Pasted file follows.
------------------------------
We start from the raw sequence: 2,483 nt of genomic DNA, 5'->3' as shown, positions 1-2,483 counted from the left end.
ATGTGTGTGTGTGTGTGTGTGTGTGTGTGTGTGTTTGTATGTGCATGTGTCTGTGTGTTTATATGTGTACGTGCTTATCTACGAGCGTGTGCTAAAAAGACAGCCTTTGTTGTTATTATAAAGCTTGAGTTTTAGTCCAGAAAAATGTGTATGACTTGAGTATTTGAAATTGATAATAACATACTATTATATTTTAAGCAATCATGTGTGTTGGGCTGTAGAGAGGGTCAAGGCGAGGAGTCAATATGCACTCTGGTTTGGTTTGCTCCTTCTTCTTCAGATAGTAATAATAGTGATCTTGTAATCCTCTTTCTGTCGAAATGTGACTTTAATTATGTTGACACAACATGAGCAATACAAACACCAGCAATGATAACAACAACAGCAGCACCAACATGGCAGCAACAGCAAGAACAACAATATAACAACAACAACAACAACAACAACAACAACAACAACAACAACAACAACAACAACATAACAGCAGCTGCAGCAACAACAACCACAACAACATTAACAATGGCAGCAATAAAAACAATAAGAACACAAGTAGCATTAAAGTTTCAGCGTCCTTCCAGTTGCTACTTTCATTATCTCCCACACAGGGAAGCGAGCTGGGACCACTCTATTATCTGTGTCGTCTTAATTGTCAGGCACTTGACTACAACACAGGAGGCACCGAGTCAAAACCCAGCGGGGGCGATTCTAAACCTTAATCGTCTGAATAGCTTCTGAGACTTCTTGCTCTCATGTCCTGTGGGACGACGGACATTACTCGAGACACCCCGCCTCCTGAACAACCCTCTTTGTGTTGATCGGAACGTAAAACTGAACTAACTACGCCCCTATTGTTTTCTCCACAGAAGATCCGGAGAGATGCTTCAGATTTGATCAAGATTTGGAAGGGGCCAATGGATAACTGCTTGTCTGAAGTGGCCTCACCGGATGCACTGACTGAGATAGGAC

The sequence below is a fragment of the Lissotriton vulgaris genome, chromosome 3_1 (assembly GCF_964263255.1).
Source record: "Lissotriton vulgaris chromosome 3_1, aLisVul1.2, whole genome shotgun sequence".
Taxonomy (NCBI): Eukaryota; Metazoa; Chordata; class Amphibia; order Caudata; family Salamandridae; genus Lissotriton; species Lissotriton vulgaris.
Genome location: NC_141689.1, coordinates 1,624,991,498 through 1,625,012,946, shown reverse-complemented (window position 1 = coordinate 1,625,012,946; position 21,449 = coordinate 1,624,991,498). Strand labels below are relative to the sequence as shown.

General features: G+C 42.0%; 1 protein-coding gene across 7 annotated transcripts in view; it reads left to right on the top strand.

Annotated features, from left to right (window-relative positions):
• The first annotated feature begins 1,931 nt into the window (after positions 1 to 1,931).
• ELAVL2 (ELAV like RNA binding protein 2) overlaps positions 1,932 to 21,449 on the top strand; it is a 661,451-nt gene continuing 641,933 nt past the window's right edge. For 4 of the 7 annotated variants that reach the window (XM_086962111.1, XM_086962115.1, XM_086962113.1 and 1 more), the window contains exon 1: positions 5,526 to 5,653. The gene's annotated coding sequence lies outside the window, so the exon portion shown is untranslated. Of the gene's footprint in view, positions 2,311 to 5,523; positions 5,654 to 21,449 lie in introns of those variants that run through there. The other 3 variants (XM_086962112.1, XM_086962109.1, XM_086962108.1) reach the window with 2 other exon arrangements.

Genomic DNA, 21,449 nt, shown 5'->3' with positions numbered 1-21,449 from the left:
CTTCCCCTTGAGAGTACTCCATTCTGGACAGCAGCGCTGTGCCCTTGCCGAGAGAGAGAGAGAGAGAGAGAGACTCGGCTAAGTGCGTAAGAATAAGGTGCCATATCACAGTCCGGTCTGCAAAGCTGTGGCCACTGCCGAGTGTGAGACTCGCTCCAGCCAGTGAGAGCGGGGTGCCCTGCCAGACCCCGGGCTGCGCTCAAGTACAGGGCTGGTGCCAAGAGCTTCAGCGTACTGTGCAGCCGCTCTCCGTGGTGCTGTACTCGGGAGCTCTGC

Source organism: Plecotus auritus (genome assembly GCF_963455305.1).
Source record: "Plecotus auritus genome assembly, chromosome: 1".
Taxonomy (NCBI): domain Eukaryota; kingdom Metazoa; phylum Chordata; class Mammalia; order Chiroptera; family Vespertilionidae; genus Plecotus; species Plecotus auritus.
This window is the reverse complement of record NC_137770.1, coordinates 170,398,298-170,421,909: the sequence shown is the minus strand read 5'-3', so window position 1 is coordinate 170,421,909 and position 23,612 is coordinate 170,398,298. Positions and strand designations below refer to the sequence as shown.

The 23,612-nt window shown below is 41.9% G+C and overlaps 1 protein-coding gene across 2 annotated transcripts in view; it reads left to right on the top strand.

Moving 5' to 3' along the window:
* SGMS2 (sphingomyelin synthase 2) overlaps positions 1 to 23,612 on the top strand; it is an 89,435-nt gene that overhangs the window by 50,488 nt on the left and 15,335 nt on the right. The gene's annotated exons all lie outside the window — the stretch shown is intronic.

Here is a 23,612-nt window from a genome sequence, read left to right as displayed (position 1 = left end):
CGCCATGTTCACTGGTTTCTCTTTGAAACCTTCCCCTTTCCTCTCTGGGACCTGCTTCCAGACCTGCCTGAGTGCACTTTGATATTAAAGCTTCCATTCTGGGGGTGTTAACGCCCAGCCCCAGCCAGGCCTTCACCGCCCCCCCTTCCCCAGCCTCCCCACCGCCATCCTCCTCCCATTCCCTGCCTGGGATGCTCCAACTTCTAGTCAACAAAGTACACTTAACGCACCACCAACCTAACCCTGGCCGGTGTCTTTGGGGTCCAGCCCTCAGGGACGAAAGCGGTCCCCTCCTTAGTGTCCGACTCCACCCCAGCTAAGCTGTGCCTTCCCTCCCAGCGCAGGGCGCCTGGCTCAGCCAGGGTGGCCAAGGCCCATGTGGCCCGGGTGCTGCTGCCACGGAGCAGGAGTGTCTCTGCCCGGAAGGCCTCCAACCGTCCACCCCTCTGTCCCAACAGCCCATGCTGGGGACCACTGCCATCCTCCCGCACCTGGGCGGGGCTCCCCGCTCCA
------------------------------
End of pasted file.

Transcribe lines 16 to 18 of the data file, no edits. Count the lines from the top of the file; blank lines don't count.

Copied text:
This window is the reverse complement of record NC_137770.1, coordinates 170,398,298-170,421,909: the sequence shown is the minus strand read 5'-3', so window position 1 is coordinate 170,421,909 and position 23,612 is coordinate 170,398,298. Positions and strand designations below refer to the sequence as shown.

The 23,612-nt window shown below is 41.9% G+C and overlaps 1 protein-coding gene across 2 annotated transcripts in view; it reads left to right on the top strand.

Moving 5' to 3' along the window: